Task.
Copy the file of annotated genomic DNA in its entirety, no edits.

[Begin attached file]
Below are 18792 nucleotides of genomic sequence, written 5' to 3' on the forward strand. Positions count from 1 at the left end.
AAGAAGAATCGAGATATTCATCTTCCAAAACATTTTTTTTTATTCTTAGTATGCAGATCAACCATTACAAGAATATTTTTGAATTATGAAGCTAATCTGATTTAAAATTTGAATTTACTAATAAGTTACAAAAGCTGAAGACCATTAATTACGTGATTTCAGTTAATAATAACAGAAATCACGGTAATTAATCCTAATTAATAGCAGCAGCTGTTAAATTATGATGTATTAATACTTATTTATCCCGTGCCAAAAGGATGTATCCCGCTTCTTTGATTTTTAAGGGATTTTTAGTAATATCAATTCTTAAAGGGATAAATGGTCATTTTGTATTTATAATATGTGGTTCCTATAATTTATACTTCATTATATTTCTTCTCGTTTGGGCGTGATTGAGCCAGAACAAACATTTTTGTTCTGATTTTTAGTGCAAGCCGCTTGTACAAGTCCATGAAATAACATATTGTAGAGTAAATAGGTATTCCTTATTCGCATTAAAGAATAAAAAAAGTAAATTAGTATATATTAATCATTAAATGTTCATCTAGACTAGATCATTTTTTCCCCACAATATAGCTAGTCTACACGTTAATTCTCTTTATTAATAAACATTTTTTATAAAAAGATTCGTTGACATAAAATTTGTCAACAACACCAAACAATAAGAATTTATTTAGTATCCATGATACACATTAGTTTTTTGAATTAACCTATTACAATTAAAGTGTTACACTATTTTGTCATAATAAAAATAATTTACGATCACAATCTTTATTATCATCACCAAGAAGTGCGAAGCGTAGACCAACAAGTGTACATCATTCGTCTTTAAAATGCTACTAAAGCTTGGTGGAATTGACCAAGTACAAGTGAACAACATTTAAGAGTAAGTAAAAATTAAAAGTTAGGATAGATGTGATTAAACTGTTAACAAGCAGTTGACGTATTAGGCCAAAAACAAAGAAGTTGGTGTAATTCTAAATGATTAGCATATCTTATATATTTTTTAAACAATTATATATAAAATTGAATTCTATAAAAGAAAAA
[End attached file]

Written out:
Below are 18792 nucleotides of genomic sequence, written 5' to 3' on the forward strand. Positions count from 1 at the left end.
AAGAAGAATCGAGATATTCATCTTCCAAAACATTTTTTTTTATTCTTAGTATGCAGATCAACCATTACAAGAATATTTTTGAATTATGAAGCTAATCTGATTTAAAATTTGAATTTACTAATAAGTTACAAAAGCTGAAGACCATTAATTACGTGATTTCAGTTAATAATAACAGAAATCACGGTAATTAATCCTAATTAATAGCAGCAGCTGTTAAATTATGATGTATTAATACTTATTTATCCCGTGCCAAAAGGATGTATCCCGCTTCTTTGATTTTTAAGGGATTTTTAGTAATATCAATTCTTAAAGGGATAAATGGTCATTTTGTATTTATAATATGTGGTTCCTATAATTTATACTTCATTATATTTCTTCTCGTTTGGGCGTGATTGAGCCAGAACAAACATTTTTGTTCTGATTTTTAGTGCAAGCCGCTTGTACAAGTCCATGAAATAACATATTGTAGAGTAAATAGGTATTCCTTATTCGCATTAAAGAATAAAAAAAGTAAATTAGTATATATTAATCATTAAATGTTCATCTAGACTAGATCATTTTTTCCCCACAATATAGCTAGTCTACACGTTAATTCTCTTTATTAATAAACATTTTTTATAAAAAGATTCGTTGACATAAAATTTGTCAACAACACCAAACAATAAGAATTTATTTAGTATCCATGATACACATTAGTTTTTTGAATTAACCTATTACAATTAAAGTGTTACACTATTTTGTCATAATAAAAATAATTTACGATCACAATCTTTATTATCATCACCAAGAAGTGCGAAGCGTAGACCAACAAGTGTACATCATTCGTCTTTAAAATGCTACTAAAGCTTGGTGGAATTGACCAAGTACAAGTGAACAACATTTAAGAGTAAGTAAAAATTAAAAGTTAGGATAGATGTGATTAAACTGTTAACAAGCAGTTGACGTATTAGGCCAAAAACAAAGAAGTTGGTGTAATTCTAAATGATTAGCATATCTTATATATTTTTTAAACAATTATATATAAAATTGAATTCTATAAAAGAAAAA